• Just as in the general population the prison population has people with speech and language and hearing difficulties that need treatment.

      In the Corporate world, there are a variety of roles they play too including but not limited to assisting with executives with voice difficulties, decreasing accents and assisting in presentation skills. Here is a great blog on ithttps://leader.pubs.asha.org/article.aspx?articleid=2278238

  8. After attending several third grade IEP meetings this year, I have gotten to know our school’s SLP. I was surprised to learn that SLPs work with students on their prelinguistic communication (ex: joint attention, intentionality, communicative signaling). When thinking of language, I do not automatically associate joint attention with language. It is, in fact, a form of communication that most people take for granted. I’m curious to see how a SLP works with children on their prelinguistic communication.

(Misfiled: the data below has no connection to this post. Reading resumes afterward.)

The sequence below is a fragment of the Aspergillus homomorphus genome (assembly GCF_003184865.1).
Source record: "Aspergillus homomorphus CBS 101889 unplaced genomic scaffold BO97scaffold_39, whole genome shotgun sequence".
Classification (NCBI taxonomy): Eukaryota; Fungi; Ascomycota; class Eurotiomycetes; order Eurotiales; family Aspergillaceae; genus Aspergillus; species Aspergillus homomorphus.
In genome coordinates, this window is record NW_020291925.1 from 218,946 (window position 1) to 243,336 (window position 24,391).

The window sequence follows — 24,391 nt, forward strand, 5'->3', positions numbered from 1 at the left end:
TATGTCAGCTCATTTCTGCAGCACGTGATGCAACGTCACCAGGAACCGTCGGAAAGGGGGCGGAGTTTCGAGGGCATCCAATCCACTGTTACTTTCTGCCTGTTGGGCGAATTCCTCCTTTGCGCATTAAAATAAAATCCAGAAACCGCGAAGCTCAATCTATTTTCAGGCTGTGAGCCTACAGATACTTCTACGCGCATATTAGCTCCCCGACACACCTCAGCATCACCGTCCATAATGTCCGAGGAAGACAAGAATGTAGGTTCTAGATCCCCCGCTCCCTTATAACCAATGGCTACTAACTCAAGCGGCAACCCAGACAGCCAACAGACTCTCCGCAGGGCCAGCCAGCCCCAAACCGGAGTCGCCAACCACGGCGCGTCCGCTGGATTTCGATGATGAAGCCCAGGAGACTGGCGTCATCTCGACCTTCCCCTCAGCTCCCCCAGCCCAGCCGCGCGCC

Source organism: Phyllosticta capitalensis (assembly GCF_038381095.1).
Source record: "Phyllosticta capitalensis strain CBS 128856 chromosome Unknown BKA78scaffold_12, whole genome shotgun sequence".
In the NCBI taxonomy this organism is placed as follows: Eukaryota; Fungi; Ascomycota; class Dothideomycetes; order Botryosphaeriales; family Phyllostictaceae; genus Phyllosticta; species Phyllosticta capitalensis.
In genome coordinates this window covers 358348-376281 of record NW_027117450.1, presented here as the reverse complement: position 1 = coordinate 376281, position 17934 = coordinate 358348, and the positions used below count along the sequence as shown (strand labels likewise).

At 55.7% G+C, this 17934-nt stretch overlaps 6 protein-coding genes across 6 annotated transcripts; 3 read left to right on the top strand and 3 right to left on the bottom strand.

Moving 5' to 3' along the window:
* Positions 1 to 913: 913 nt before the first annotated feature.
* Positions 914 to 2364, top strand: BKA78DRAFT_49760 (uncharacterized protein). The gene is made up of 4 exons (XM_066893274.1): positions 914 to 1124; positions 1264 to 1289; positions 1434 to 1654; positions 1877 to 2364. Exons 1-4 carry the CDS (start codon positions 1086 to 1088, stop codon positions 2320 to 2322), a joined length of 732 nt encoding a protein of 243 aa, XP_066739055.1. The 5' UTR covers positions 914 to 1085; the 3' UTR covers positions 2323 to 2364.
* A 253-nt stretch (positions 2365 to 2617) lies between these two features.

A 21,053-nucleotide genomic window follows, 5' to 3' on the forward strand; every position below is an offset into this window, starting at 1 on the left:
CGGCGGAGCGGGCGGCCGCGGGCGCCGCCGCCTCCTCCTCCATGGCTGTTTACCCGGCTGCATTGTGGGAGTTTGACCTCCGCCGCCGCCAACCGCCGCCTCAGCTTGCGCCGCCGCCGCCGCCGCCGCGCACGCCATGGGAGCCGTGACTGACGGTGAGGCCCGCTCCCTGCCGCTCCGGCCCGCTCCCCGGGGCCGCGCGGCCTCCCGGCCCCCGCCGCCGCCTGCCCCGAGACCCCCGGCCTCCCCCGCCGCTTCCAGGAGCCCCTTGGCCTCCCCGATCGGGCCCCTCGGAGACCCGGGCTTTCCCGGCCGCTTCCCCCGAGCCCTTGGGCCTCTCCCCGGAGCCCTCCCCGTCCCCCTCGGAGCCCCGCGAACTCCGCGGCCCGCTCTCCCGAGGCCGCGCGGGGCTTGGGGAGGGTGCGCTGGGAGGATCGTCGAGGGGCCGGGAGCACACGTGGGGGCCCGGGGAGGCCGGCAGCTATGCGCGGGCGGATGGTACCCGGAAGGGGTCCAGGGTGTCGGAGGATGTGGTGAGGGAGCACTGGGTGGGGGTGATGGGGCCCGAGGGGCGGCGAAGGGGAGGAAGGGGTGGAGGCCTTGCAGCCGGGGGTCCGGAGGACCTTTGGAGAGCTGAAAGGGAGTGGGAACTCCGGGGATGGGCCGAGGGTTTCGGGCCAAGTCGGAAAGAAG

Collaboration with the SLP and the general educator is crucial in student’s success. Connecting what the student learned with the SLP and integrating aspects of it in the general education classroom can help the student to generalize concepts learned. Since special education is a team effort, fostering a relationship with the SLP can help support students’ speech and language goals. The SLP can also provide accommodations for students in the general education classroom. For example, she can suggest repeating what a child said for clarification, in order to support articulation; Playing word games to help with vocabulary and word meaning; Provide opportunities that support appropriate social interactions (ex: have the student go to another student’s desk to ask for a material). These accommodations can assist in bridging the gap between speech therapy and the general education classroom. As the general educator it is important to know why your student is going to speech therapy and how that may impact his/her performance in the classroom. This is why good communication between the SLP and general educator can lead to overall achievement.